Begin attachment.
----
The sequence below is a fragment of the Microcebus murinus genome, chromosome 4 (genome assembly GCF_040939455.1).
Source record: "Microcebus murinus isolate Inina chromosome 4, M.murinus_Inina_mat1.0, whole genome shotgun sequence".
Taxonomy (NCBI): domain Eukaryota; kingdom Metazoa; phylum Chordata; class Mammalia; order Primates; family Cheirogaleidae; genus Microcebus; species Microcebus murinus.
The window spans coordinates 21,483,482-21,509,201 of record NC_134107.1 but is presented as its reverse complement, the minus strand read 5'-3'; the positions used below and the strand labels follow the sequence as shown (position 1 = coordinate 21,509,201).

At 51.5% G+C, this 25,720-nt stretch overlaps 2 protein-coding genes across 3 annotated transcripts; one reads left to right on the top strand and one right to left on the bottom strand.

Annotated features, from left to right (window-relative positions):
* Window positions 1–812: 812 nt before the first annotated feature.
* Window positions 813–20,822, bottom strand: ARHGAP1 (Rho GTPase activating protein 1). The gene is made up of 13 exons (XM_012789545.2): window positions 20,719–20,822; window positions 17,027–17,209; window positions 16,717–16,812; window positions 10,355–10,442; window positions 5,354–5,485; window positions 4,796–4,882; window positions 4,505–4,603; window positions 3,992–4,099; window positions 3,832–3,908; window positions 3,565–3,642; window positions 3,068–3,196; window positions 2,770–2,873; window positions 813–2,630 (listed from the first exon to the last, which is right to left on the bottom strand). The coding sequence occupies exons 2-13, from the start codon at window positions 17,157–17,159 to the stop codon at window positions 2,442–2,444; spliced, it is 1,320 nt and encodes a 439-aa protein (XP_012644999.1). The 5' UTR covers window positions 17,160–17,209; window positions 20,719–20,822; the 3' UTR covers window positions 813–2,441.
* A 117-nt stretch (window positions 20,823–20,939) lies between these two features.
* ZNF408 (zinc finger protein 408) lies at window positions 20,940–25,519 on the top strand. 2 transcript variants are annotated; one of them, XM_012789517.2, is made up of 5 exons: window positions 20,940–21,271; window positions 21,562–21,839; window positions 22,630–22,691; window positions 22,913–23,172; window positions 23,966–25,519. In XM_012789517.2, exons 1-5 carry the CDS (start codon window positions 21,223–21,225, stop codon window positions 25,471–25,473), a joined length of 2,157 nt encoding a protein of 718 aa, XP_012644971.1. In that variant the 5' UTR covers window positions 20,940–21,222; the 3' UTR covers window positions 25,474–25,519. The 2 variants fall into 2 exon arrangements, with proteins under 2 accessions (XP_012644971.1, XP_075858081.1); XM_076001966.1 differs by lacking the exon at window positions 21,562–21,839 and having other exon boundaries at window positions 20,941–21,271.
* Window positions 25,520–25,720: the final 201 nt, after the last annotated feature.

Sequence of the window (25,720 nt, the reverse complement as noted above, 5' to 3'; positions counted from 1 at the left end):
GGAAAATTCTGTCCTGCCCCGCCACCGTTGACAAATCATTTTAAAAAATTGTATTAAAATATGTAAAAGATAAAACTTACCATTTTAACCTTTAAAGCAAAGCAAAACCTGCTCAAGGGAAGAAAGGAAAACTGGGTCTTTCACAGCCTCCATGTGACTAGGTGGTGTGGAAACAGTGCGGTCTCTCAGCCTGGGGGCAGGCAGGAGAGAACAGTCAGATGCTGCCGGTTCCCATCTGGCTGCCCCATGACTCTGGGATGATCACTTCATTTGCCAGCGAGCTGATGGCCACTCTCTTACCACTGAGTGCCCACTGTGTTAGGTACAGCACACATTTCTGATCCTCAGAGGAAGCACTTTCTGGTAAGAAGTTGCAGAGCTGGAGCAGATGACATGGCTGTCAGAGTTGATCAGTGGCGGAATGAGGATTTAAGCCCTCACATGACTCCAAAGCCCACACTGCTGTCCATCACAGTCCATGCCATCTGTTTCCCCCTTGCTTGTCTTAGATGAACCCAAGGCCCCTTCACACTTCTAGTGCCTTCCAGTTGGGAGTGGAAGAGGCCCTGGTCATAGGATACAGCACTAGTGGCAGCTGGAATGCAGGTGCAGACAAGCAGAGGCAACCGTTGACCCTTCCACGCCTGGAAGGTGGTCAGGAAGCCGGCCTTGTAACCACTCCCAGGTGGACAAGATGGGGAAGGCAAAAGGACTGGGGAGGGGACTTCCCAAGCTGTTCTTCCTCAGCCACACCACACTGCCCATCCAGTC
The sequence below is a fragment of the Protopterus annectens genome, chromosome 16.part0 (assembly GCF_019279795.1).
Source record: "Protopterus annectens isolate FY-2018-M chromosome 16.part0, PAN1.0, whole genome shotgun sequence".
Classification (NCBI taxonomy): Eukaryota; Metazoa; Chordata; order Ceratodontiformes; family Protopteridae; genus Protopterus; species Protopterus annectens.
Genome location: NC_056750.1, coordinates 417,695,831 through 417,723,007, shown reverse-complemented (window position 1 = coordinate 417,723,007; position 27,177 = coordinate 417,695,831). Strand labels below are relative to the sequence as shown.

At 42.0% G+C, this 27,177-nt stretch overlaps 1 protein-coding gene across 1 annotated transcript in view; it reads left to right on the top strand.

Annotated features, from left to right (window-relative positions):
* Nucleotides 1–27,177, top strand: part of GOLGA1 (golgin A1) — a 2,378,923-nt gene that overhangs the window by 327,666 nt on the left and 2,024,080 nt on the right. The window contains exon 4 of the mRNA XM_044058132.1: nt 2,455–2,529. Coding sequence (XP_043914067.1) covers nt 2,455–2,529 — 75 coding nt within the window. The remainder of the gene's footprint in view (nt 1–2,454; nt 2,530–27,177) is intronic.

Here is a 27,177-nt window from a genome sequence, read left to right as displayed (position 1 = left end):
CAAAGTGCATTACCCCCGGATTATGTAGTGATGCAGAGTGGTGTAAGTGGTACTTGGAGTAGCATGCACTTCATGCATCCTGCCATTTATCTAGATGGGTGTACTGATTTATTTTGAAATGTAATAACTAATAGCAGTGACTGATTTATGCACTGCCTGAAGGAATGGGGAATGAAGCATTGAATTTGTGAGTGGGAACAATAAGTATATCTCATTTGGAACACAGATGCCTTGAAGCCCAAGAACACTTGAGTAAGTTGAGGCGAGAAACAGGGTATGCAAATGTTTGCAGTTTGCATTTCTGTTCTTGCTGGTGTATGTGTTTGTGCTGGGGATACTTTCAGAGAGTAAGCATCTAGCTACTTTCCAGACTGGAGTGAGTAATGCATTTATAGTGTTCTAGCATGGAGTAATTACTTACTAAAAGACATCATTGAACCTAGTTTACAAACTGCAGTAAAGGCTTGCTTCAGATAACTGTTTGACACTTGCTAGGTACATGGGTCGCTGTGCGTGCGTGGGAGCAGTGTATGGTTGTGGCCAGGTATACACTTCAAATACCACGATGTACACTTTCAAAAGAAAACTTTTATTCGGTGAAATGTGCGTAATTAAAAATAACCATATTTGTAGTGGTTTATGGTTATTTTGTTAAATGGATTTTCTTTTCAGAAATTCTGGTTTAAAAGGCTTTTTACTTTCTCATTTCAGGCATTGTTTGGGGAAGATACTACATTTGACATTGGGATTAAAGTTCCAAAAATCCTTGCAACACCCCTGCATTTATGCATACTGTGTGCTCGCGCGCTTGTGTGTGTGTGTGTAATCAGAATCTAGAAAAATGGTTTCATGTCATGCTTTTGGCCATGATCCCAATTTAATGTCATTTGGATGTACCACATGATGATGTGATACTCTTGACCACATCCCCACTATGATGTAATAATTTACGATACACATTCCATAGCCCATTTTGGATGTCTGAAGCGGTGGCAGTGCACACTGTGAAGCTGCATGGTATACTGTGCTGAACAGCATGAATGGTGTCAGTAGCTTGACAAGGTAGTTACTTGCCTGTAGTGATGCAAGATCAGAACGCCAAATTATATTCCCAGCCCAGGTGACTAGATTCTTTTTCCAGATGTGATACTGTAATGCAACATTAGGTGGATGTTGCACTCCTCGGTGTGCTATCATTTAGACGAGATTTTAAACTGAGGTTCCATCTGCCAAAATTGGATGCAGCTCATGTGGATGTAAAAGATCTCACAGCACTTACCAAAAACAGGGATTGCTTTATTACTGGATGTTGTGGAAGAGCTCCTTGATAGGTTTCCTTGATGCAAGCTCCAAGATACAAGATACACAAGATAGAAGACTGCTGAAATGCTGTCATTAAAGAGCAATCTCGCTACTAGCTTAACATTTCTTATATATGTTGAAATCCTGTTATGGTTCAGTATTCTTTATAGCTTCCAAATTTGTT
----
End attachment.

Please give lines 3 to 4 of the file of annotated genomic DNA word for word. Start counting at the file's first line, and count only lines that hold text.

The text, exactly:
Taxonomy (NCBI): domain Eukaryota; kingdom Metazoa; phylum Chordata; class Mammalia; order Primates; family Cheirogaleidae; genus Microcebus; species Microcebus murinus.
The window spans coordinates 21,483,482-21,509,201 of record NC_134107.1 but is presented as its reverse complement, the minus strand read 5'-3'; the positions used below and the strand labels follow the sequence as shown (position 1 = coordinate 21,509,201).